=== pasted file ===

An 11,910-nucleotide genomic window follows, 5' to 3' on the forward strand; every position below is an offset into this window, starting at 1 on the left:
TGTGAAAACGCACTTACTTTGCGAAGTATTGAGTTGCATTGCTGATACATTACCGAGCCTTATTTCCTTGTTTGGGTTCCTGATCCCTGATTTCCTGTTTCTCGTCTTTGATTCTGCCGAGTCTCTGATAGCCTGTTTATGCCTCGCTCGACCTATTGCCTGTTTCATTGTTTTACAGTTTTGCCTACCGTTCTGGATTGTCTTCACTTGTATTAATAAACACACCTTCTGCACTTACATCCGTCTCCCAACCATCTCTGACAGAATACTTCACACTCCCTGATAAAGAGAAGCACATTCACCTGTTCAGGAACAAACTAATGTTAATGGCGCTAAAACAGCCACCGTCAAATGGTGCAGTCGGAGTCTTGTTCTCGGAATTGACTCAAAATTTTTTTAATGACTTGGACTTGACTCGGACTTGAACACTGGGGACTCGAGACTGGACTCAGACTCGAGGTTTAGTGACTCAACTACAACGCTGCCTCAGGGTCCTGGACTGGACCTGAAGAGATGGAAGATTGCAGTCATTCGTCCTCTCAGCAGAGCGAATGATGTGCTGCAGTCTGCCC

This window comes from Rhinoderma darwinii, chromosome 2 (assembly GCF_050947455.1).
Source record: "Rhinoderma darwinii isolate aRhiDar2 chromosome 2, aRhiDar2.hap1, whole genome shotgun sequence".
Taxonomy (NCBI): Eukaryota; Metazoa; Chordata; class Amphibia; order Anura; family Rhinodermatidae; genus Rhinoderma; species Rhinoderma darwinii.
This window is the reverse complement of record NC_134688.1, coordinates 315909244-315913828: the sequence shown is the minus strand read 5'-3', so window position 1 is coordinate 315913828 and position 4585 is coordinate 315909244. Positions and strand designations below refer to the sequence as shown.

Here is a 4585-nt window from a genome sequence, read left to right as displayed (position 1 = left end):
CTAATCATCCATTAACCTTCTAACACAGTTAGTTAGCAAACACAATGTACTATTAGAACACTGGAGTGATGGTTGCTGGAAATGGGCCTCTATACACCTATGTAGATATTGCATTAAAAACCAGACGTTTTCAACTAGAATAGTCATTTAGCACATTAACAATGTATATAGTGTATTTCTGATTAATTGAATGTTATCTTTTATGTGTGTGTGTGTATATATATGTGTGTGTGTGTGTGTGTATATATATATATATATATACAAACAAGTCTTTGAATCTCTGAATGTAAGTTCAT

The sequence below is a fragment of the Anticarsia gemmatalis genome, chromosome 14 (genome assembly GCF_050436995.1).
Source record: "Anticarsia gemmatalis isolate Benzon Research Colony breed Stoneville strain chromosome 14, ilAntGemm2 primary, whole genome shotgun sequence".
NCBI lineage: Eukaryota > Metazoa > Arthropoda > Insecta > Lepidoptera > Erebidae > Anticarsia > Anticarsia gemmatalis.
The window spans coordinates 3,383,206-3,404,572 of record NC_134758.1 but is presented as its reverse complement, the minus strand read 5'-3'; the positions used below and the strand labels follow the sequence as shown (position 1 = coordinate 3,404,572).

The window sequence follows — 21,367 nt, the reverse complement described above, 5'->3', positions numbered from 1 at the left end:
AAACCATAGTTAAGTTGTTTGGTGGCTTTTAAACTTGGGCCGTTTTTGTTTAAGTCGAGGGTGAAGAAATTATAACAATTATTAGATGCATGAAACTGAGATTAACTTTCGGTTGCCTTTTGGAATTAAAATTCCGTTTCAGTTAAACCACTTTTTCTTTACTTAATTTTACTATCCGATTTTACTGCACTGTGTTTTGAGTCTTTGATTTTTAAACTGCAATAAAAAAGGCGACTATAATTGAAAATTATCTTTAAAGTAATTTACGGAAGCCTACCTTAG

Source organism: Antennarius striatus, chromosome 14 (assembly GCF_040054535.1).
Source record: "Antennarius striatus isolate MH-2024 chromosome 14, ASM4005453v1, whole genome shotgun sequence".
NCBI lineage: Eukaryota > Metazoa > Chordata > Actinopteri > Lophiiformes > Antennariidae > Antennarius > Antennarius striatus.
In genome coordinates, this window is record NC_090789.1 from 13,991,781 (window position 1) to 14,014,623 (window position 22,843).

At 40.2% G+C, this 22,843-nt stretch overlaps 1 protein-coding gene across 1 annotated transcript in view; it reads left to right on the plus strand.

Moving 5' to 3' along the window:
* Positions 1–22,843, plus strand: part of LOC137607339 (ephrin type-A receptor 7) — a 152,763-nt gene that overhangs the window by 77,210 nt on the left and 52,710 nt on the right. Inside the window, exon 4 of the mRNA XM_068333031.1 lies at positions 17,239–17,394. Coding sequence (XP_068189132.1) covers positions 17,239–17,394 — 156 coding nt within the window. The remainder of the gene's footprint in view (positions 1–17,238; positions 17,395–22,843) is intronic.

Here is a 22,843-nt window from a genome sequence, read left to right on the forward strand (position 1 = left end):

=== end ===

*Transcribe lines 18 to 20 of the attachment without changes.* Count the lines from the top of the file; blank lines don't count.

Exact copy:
In genome coordinates, this window is record NC_090789.1 from 13,991,781 (window position 1) to 14,014,623 (window position 22,843).

At 40.2% G+C, this 22,843-nt stretch overlaps 1 protein-coding gene across 1 annotated transcript in view; it reads left to right on the plus strand.

Moving 5' to 3' along the window: